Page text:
Controller John Chiang, in a 2006 photo. (Los Angeles Times )
Californians: Do you know who John Chiang is? You should, because you inadvertently made him one of the most powerful people in the state.
If you guessed that Chiang is the Golden State's controller, you get high marks (and extra wonk credit if you can list what, precisely, the controller does). Chiang became much more controlling than the average controller after voters passed Proposition 25 in November 2010, the initiative that wisely did away with the two-thirds vote requirement for the Legislature to pass a budget. It also contained a less-heralded provision declaring that lawmakers' pay would be withheld if they failed to pass a budget by the June 15 constitutional deadline.
You can probably guess what happened when June 2011* rolled along: They didn't pass a budget. Actually, technically they did, but it was vetoed by Gov. Jerry Brown. Chiang subsequently ruled that the budget wasn't balanced because it left a $1.85-billion hole unfilled, and he withheld the Legislature's paychecks for nearly two weeks. This set off a festering legal dispute that comes to a head Tuesday, when a Superior Court judge in Sacramento will hear the case of Steinberg, Perez vs. Chiang.
Senate President Pro Tem Darrell Steinberg (D-Sacramento) and Assembly Speaker John A. Perez (D-Los Angeles) are suing Chiang for asserting powers not granted to him by the state Constitution -- nor, they claim, by Proposition 25, which didn't specifically give the controller the power to rule on whether the state's budget is in balance or not. That's a pretty awesome power: If one person gets such authority over what is perennially the most divisive and critical issue in California politics, it could completely change the way the state is governed. And probably not in a good way; as we pointed out in an editorial last year, future controllers might be able to wreak all kinds of political havoc. A Republican controller who's annoyed by a Democratic budget, for example, might be able to throw a monkey wrench into the process by declaring the budget unbalanced, not only resulting in held paychecks for lawmakers but costly delays that could paralyze state government.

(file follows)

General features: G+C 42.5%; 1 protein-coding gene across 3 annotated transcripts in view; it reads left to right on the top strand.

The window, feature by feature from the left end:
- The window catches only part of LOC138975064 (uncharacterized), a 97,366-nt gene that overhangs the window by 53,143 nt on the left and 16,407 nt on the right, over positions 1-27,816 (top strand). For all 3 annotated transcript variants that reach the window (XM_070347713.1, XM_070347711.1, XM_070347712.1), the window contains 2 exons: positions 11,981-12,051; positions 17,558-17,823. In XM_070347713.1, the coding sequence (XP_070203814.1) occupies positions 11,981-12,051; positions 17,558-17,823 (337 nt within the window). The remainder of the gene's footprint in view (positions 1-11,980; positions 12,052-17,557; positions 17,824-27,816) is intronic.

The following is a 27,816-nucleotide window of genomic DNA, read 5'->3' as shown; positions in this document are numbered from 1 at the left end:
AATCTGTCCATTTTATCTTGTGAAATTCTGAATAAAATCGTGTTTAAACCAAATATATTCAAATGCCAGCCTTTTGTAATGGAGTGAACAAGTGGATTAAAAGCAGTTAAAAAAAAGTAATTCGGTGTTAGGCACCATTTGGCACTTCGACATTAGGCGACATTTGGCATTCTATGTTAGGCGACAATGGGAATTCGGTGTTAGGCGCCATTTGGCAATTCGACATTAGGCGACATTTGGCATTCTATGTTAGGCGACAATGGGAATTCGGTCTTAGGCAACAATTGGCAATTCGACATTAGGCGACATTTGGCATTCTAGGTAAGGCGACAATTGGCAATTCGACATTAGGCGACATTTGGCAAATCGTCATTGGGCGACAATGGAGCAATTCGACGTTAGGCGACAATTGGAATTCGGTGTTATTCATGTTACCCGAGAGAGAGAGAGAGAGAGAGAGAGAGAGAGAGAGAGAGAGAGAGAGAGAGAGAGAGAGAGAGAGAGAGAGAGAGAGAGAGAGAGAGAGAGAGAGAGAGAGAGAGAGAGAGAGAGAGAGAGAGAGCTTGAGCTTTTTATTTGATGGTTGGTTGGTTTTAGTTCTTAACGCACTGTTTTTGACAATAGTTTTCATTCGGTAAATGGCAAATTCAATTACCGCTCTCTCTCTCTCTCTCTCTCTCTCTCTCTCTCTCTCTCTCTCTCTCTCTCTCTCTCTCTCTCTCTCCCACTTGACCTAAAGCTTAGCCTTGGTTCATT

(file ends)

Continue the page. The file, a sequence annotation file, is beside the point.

Perez and Steinberg argue that by declaring the budget unbalanced, Chiang substituted his judgment for that of the Legislature, an unconstitutional breach of the separation of powers. Chiang, meanwhile, asserts that he's only doing what voters asked when they approved Proposition 25. Perez and Steinberg have the better case, and though they're being criticized for using court time in a fight for their own paychecks, it's a bit frightening to think about what will happen if they lose.
The controller shouldn't be able to hold the Legislature for ransom. If Californians really want to punish lawmakers for not passing a spending blueprint on time, there are better ways. One would be to simply mandate that their pay will be withheld if the governor doesn't sign a budget by July 1, leaving the question of whether it's balanced up to the governor and Legislature, where it belongs.
* The original version of this post mistakenly said June 2012
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